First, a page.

1 x Woolworths Mini Banana Muffin 8-Pack: $3.75
1 x Tip Top English Muffins Original 6-pack: $5.30
1 x Coles Bagels Natural 4er Pack (360g): $2.50
2 x Burgener Whole Wheat and Seed Bread: $5.20 (each) $10.40
1 x Abbott’s Bakery Farmhouse Whole Wheat Sandwich Slice Loaf (750g): $4
3 x Bundaberg Ginger Beer (12oz): $2.90 (each) $8.70
3 x Coca-Cola Classic Soft Drink Bottle (385ml): $3.75 (each) $11.25
1 x Daily Juice Pulp-free Orange Juice (2L): $5.30
Total Value: $248
How to dive into a dumpster: rules and safety
Sophie said that in her nearly two years of dumpster diving, she learned the importance of maintaining good health and hygiene practices.
And there are other rules and practices that the dumpster diving community adheres to.
Established dumpster diver “Big B” told I’ve Got News For You that aspiring divers must abide by “the code”:
1. Safety first
Dumpster Diving is more than just swinging to an industrial barrel and finding a valuable item on the edge. Most likely you will cut open garbage bags and search through the actual garbage.
“Be prepared to have the tools you need, gloves to be safe — always be safe — and use tools that make the job easier for you,” Big B said.
In general, to ensure that what you eat doesn’t make you sick, don’t store products whose packaging is broken or damaged.
When it comes to meat and dairy, always check for smell and be alert for possible contamination issues. With fresh fruit and veg, if it looks good, smells good, and you’ve washed it thoroughly, you should be fine.
Sophie said to make sure your fresh food from a dumpster is as fresh as possible, you should rummage through the bins in the evening, right after stores have dumped their produce. In Denmark, on the other hand, fresh produce from the day before is thrown away in the morning.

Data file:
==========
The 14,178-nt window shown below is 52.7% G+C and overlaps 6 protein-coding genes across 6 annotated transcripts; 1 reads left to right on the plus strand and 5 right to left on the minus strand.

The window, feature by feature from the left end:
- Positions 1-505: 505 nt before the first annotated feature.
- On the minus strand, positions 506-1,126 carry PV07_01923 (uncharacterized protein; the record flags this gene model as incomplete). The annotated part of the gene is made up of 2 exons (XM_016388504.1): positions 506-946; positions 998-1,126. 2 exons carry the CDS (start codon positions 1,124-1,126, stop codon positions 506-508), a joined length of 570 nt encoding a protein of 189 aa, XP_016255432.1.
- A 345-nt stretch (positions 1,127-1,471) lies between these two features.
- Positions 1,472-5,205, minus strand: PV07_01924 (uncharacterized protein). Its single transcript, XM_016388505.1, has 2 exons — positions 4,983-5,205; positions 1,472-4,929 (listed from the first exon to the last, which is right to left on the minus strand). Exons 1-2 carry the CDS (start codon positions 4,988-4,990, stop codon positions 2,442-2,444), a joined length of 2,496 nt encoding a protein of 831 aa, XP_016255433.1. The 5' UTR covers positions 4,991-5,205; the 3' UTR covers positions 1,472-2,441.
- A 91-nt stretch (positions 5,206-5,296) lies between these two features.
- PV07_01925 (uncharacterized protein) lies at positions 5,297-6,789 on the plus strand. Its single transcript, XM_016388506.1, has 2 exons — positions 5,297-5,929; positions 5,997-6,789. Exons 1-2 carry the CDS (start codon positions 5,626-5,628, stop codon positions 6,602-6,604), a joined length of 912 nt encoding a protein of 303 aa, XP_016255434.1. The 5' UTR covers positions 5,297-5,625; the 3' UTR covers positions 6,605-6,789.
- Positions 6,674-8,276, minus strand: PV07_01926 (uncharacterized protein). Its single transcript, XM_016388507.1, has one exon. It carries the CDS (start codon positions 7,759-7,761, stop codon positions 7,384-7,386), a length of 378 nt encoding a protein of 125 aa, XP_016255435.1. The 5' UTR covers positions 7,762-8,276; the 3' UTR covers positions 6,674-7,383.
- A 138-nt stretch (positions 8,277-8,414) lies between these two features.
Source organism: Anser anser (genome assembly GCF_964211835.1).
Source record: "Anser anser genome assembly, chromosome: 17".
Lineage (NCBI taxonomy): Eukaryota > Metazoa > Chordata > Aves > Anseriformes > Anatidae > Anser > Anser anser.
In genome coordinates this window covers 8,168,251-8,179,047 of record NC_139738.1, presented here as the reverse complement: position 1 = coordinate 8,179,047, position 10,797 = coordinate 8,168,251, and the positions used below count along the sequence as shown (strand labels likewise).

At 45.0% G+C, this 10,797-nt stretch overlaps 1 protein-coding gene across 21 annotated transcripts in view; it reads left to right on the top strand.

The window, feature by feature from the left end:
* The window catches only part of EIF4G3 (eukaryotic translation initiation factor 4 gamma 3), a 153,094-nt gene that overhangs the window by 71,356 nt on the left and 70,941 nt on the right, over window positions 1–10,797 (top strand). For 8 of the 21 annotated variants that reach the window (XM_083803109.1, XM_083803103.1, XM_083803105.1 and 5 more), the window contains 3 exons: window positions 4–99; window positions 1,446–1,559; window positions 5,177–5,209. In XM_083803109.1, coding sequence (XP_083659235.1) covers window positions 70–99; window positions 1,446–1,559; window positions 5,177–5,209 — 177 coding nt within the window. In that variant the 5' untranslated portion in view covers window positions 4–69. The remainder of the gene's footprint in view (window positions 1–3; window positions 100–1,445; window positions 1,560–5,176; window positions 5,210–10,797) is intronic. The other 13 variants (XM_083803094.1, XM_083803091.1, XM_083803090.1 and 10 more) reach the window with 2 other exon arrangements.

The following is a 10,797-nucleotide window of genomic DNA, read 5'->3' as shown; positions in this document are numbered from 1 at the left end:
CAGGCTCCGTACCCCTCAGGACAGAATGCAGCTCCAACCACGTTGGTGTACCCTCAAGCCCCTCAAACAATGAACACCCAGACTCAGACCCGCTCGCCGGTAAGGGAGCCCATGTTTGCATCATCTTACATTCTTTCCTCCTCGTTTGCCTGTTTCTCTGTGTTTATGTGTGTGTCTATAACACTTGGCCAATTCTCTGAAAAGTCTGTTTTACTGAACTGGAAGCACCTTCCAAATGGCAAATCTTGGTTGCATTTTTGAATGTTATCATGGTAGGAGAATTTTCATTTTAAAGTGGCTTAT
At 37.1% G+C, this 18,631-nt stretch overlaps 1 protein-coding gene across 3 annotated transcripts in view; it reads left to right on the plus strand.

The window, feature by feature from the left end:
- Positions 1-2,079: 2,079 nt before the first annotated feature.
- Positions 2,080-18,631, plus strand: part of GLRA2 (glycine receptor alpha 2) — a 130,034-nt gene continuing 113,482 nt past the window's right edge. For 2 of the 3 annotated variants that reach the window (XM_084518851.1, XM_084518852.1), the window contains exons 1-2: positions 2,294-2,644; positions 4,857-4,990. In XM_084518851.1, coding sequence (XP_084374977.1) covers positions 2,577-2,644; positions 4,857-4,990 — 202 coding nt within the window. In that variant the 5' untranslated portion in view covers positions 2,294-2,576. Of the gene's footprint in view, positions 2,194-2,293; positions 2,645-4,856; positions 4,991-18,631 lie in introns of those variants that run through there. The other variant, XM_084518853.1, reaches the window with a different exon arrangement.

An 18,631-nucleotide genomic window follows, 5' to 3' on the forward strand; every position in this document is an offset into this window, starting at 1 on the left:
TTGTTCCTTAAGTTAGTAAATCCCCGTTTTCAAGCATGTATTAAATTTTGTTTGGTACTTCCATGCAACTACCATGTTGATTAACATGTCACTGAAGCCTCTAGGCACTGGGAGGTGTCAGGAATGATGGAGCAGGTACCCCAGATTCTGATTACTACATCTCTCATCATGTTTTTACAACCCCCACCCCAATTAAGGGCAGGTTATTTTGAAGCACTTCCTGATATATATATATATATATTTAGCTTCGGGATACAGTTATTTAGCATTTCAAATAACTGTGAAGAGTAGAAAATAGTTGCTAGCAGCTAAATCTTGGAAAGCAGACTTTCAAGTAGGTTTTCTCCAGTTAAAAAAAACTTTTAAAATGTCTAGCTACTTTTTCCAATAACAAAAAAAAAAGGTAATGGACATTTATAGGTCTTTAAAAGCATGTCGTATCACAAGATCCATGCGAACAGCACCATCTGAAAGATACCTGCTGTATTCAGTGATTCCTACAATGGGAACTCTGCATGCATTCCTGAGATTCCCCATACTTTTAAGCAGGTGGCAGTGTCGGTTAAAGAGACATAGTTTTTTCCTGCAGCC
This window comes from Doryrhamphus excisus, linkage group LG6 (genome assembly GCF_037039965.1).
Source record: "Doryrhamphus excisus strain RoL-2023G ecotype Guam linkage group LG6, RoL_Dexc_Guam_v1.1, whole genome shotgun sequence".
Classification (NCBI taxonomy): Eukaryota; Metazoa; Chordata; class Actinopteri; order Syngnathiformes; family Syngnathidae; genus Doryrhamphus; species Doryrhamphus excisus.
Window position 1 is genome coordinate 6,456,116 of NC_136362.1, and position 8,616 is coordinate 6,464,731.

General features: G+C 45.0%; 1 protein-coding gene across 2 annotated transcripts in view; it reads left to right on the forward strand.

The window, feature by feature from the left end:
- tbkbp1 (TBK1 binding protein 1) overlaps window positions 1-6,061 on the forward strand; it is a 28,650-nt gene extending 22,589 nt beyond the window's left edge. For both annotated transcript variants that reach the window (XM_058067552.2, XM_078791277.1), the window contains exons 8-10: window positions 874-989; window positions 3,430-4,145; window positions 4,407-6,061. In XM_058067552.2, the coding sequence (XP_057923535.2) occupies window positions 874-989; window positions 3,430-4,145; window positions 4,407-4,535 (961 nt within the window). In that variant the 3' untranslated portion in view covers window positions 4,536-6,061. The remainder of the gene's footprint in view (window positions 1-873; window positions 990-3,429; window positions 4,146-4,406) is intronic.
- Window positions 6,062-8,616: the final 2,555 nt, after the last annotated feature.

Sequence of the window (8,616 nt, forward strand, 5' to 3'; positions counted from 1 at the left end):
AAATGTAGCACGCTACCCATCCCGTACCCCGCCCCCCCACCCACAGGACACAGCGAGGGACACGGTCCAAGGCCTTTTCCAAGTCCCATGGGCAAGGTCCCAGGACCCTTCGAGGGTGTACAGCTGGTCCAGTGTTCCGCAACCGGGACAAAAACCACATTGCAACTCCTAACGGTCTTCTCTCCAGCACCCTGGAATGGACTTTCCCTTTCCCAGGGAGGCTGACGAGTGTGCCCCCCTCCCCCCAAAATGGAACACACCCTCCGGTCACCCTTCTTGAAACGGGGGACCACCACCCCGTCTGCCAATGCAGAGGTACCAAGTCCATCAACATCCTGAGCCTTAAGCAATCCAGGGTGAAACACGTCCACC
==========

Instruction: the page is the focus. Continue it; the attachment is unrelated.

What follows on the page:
2. First come, first served
Not surprisingly, mutual respect for other divers only promotes a safer diving experience.
“If you’re going to meet someone on the dumpster, leave them alone. Say hello and just move on to the next one,” Big B said.
“If you’re asked to move on, just keep walking, don’t cause problems.”
3. Leave the bins later than when you arrived
Nobody likes a mess – especially when your garbage cans look like a possum got their hands on them.
But Big B also said that cleanliness in dumpster diving is more than just a respectful gesture — it also helps prevent stores from intentionally sabotaging edible products.
“If you want to continue going into those dumpsters with no problem or (without shops) locking the bins or destroying other goods, you have to leave them cleaner than you found them,” he said.
Once store dumpsters are sealed or moved to private property, it becomes illegal to dive into dumpsters. Ensuring that businesses leave their trash cans open to the public allows dumpster divers to safely and legally continue their practice.
Sophie noted how before she left Australia, her local grocery store began “cutting open the packaging” and “smashing the fruit” before throwing it in the bin.
4. Don’t be greedy
Once you get the hang of dumpster diving, it can be tempting to stow away kilos of groceries found in a single transport.
But with so many products found near or on the sell-by date, transporting more food than you can consume or share can cause more damage and pose more health and safety risks than simply leaving it behind, Big B said.
“If you know you can share it, then share it. Otherwise you’re just changing the geography of the garbage if you don’t use it or do anything with it,” he added.
“I share almost 95 percent of what I find — my fundraiser pile is bigger than my keep-for-self pile.”